October 19, 2010

Bruce Murphy acts surprised

At a Milwaukee Journal-Sentinel stem cell story:
This is balanced reporting? You get a scientist on one side and a nonscientist and polemical advocate on the other side to make a claim to the contrary?
I think Mr. Murphy is too sophisticated an observer of the press not to recognize this as a typical example of reporting on science, where Young Earth creationists are elevated in expertise commensurate to research biologists, and where reporters allow Ron Johnson to get away unchallenged with comments such as, "I certainly do not believe this is settled science and some pretty eminent scientists have come to my defense on this one," as he told journalists on October 8.

The "pretty eminent scientists" to whom candidate Ron Johnson refers came to his alleged defense in a factually inaccurate letter published in late August by none other than the Milwaukee Journal-Sentinel and include a notorious Tea Party barker and yet another who "claims to be an expert in 'dowsing,' the practice of finding water, metals, gemstones etc. through the use of a Y-shaped twig."

And, perhaps best of them all, this unlucky fellow:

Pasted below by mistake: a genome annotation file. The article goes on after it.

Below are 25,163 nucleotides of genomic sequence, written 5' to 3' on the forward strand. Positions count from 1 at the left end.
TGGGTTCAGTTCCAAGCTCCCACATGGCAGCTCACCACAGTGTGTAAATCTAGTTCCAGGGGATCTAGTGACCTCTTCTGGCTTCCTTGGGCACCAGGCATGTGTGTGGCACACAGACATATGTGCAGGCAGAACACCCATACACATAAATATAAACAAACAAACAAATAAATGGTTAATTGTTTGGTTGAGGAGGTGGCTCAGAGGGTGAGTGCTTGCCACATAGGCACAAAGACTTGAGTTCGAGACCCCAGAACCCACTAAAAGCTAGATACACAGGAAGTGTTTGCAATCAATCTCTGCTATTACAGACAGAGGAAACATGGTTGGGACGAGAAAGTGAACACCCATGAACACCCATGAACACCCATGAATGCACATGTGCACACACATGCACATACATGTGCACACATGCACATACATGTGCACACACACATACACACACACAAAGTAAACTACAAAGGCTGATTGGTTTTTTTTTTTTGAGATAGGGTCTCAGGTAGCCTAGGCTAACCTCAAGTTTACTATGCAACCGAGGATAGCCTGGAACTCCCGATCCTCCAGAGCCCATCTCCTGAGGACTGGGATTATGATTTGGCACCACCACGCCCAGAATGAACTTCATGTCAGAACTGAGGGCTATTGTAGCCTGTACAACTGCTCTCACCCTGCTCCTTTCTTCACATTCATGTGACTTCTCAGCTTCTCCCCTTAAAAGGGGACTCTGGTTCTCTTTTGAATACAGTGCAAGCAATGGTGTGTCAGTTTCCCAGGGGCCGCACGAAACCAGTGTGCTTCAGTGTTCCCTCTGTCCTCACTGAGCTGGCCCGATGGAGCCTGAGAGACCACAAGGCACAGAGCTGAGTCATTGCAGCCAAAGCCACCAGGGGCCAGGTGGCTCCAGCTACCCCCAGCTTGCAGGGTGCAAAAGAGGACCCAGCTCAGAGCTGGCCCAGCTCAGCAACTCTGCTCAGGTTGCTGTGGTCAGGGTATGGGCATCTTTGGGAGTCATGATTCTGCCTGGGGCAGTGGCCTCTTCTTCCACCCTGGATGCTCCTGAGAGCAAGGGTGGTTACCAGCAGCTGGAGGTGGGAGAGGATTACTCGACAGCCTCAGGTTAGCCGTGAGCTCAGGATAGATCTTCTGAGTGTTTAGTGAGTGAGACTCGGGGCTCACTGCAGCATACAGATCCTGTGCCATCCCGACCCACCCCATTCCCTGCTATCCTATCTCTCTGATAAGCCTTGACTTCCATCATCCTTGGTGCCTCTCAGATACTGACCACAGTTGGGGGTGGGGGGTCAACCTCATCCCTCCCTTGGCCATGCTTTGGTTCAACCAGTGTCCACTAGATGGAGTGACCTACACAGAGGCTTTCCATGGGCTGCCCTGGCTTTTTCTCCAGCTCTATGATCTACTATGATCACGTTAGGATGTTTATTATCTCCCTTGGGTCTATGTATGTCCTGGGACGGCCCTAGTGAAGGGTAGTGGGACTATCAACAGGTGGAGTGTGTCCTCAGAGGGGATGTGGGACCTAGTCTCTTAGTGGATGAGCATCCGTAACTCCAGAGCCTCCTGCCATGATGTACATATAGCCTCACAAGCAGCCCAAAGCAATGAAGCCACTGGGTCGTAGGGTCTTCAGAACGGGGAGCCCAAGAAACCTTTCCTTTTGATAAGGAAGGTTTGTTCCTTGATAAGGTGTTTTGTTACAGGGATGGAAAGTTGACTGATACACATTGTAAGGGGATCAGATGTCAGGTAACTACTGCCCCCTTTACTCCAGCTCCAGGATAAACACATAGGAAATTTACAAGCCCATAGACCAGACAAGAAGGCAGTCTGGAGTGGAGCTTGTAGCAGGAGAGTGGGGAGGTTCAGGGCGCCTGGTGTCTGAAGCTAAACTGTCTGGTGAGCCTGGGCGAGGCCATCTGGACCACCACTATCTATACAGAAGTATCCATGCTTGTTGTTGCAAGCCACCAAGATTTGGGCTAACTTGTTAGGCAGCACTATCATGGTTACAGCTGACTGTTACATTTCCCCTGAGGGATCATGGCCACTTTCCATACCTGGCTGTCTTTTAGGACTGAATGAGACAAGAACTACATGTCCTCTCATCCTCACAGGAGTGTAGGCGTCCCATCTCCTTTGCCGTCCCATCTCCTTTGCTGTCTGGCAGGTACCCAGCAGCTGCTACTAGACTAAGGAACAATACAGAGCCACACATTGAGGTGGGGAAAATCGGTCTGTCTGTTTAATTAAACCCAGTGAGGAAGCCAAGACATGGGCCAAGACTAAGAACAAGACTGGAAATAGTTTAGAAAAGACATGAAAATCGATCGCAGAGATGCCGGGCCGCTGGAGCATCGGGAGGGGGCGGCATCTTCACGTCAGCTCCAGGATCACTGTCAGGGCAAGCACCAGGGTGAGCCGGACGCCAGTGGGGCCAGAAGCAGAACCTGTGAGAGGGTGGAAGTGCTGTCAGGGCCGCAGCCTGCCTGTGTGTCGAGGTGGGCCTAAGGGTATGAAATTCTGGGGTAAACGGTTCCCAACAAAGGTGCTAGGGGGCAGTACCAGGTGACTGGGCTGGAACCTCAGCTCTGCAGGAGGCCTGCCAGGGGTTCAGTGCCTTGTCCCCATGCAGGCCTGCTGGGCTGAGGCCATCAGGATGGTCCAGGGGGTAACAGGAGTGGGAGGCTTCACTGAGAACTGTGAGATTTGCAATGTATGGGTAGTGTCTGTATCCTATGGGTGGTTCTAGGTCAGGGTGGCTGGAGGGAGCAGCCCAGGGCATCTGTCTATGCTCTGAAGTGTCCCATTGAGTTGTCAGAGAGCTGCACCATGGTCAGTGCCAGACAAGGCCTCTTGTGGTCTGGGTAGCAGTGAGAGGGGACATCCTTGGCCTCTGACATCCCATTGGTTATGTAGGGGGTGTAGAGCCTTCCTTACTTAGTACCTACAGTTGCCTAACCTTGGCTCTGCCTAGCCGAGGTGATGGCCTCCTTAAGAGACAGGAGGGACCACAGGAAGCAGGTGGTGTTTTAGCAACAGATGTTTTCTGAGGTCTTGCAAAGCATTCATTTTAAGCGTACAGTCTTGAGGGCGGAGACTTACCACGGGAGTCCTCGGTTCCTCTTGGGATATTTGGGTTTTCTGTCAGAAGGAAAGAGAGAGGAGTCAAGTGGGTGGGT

George Taylor — Very rarely right about anything.

Pretty eminent scientists, you say. Not exactly. In fact a couple of the letter to the editor's signatories are not scientists at all.

One teaches business marketing — at a college in Australia. Which, come to think of it, does sound a lot like what might pass for a pretty eminent scientist in Ron Johnson's Fox News fantasy world.

Apart from the occasional misbegotten result of reporters attempting to "show both sides" of some controversy, surely they have the necessary tools to explode this fatuous statement of Ron Johnson's.


Cory Liebmann said...

I wonder if Scott Walker was citing Armacost's "research" when he declared during the last debate that it was a "scientific fact" that adult stem cells were best?

gnarlytrombone said...

There's some irony in this. As scholars like Phil Meyer point out, the concept of journalistic objectivity was derived directly from the philosophy of science. It was intended to be a method for verification and for testing the reporter's assumptions, not as a guide for "fairness" or "balance" in presenting information.

The latter nonsense is nothing more a marketing scheme designed to avoid angering readers, sources and advertisers. Many observers have pointed out that as journalism's mass audiences are "unbundled," it will someday dawn on editors and publishers that trying to push the same, lame story on YECs and yuppies, hicks and hipsters, is precisely what's pissing everyone off.

illusory tenant said...